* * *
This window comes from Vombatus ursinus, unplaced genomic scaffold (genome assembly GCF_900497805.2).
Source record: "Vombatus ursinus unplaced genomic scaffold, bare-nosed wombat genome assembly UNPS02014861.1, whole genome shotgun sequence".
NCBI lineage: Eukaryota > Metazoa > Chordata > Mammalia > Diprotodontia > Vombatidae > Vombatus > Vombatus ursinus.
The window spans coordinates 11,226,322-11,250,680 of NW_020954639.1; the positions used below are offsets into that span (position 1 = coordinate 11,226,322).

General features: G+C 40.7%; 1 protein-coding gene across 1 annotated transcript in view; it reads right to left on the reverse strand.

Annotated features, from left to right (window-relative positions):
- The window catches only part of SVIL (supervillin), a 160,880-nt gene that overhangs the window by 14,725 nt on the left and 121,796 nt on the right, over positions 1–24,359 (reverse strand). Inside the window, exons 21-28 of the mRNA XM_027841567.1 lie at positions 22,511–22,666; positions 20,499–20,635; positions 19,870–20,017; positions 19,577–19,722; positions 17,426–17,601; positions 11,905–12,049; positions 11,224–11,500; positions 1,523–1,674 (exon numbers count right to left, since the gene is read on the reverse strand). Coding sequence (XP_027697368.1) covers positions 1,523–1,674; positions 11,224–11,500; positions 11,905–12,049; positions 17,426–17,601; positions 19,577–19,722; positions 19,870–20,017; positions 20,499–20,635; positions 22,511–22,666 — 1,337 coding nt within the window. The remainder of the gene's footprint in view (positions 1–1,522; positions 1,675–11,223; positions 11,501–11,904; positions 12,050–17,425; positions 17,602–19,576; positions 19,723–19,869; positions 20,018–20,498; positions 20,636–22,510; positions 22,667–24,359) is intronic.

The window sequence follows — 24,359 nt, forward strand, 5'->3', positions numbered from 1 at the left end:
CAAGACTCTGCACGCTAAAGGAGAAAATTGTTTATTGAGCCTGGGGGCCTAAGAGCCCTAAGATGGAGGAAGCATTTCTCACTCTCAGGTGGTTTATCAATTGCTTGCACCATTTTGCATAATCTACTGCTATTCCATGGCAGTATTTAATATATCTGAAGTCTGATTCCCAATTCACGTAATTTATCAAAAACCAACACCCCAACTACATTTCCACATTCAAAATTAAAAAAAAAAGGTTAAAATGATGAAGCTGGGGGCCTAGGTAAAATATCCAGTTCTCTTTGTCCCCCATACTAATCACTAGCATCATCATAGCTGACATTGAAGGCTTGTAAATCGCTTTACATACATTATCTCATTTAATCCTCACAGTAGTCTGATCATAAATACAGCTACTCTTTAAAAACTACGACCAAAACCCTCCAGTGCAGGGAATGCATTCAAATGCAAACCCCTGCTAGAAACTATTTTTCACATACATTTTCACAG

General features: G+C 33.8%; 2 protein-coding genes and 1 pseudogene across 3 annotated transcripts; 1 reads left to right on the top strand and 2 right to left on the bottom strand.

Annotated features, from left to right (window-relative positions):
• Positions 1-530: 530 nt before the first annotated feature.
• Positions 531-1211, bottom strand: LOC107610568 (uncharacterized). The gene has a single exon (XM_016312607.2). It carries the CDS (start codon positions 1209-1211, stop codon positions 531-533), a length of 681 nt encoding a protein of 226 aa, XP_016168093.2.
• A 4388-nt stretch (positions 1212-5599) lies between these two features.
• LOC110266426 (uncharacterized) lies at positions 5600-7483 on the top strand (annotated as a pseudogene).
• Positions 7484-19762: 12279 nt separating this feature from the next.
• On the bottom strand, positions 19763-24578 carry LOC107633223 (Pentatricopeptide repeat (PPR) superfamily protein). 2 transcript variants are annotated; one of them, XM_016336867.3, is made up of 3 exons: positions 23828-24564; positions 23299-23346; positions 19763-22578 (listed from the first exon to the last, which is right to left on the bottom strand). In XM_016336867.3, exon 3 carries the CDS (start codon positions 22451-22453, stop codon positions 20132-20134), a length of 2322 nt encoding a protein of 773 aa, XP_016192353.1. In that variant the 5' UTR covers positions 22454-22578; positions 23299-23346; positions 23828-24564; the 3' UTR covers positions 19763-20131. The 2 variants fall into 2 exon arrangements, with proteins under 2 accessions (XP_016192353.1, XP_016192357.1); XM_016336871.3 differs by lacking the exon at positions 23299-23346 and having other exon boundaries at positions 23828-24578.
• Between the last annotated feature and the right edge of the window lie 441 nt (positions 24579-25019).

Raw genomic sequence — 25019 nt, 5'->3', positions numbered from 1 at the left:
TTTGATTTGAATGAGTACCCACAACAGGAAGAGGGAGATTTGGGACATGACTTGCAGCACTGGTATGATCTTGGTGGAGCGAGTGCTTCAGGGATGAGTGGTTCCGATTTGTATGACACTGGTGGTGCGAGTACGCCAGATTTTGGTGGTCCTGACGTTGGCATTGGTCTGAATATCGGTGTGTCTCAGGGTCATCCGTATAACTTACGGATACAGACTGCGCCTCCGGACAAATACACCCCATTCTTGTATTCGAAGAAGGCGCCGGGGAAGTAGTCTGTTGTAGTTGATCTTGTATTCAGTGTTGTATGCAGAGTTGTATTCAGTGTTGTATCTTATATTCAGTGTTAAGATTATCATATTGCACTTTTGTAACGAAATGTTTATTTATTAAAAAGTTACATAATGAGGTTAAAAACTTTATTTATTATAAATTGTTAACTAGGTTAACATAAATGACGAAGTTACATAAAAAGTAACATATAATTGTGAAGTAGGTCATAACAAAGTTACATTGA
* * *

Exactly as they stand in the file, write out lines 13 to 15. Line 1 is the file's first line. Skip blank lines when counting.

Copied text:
• Positions 531-1211, bottom strand: LOC107610568 (uncharacterized). The gene has a single exon (XM_016312607.2). It carries the CDS (start codon positions 1209-1211, stop codon positions 531-533), a length of 681 nt encoding a protein of 226 aa, XP_016168093.2.
• A 4388-nt stretch (positions 1212-5599) lies between these two features.
• LOC110266426 (uncharacterized) lies at positions 5600-7483 on the top strand (annotated as a pseudogene).